5-325 Editorial Summary of Meetings with Chang Chun and Chou En-lai

Publisher: The Johns Hopkins University Press

Subject: China

Editorial Summary of Meetings with Chang Chun and Chou En-lai

January 14, 1946 Chungking, China

Chang Chun, 1:30 P.M.

General Chang reported on the Communists’ continued fighting and a consequent exchange of accusatory messages with Chou En-lai. Marshall said that he would pass Chang’s information to Executive Headquarters and direct them to send truce teams to investigate. Marshall then signed two agreements: (1) instructions to Executive Headquarters to dispatch representatives to Jehol and Chahar to report on conditions there; (2) recommendations to Chiang Kai-shek and Mao Tse-tung that a Military Sub-Committee of the Committee of Three be convened immediately in order to develop a plan for reorganizing China’s armed forces. These documents were immediately taken to Chou En-lai for his signature, returned to Marshall’s house for Chang’s signature, and dispatched. (Foreign Relations, 1946, 9: 345-47.)

Chou En-lai, 8:30 P.M.

As Chang had done earlier, Chou opened the meeting with a series of charges of truce violations by the opposition. Marshall said that he would inform Executive Headquarters and take the matters up with government representatives. Marshall told Chou that Chiang Kai-shek had assured him that hostilities would cease and the government would be embarrassed if Nationalist troops did not obey the cease-fire order. Marshall hoped that reports of heavy fighting were exaggerated, but he would “use his every influence to insure that actions in the field are in conformance with the agreements.” The reason he had insisted that Executive Headquarters be established as rapidly as possible with sufficient manpower, Marshall said, was so it could smooth over low-level difficulties that were bound to appear.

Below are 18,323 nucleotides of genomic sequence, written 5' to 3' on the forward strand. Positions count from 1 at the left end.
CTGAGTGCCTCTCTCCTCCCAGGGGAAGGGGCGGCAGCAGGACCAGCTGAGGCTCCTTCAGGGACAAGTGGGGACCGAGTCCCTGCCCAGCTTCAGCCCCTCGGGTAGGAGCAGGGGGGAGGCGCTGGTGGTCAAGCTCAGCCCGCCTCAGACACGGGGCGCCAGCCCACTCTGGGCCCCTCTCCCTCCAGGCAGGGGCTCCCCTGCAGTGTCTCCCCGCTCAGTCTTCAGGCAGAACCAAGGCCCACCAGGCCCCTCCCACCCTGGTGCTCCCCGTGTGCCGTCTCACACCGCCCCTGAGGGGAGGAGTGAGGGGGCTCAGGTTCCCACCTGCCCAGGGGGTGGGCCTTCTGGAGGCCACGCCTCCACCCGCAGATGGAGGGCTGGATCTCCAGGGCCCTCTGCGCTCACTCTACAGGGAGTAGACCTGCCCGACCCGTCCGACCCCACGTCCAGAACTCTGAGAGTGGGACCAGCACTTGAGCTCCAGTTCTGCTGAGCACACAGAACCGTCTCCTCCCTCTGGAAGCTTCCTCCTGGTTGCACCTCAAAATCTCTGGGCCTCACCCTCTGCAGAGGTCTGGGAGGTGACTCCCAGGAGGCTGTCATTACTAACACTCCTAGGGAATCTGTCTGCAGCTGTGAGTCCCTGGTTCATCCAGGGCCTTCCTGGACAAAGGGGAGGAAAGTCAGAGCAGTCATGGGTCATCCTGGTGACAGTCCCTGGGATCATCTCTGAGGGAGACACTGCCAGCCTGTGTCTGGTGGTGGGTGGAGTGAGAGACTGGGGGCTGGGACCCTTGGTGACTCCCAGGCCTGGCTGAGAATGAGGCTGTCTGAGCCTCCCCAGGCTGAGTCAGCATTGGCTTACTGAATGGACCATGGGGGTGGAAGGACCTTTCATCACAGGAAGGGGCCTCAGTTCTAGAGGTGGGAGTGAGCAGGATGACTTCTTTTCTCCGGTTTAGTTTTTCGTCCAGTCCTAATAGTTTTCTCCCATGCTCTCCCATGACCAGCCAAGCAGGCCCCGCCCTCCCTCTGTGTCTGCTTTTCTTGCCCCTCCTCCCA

The Communist party would not interpret the taking of Chihfeng by Nationalist troops as a low-level action, Chou said, and he suggested that Executive Headquarters either send representatives to Chihfeng and Chengteh or observe the actions from the air and drop cease-fire leaflets. After the meeting, Marshall reported Chou’s allegations and suggestion to Byroade in Peiping (see the following document, Papers of George Catlett Marshall, #5-326 [5: 421-22]) and in a memorandum to General Shang Chen, Chiang Kai-shek’s personal chief of staff. (Foreign Relations, 1946, 9: 347-49.)

Recommended Citation: ThePapers of George Catlett Marshall, ed.Larry I. Bland and Sharon Ritenour Stevens(Lexington, Va.: The George C. Marshall Foundation, 1981- ). Electronic version based on The Papers of George Catlett Marshall, vol. 5, “The Finest Soldier,” January 1, 1945-January 7, 1947 (Baltimore and London: The Johns Hopkins University Press, 2003), p. 421.

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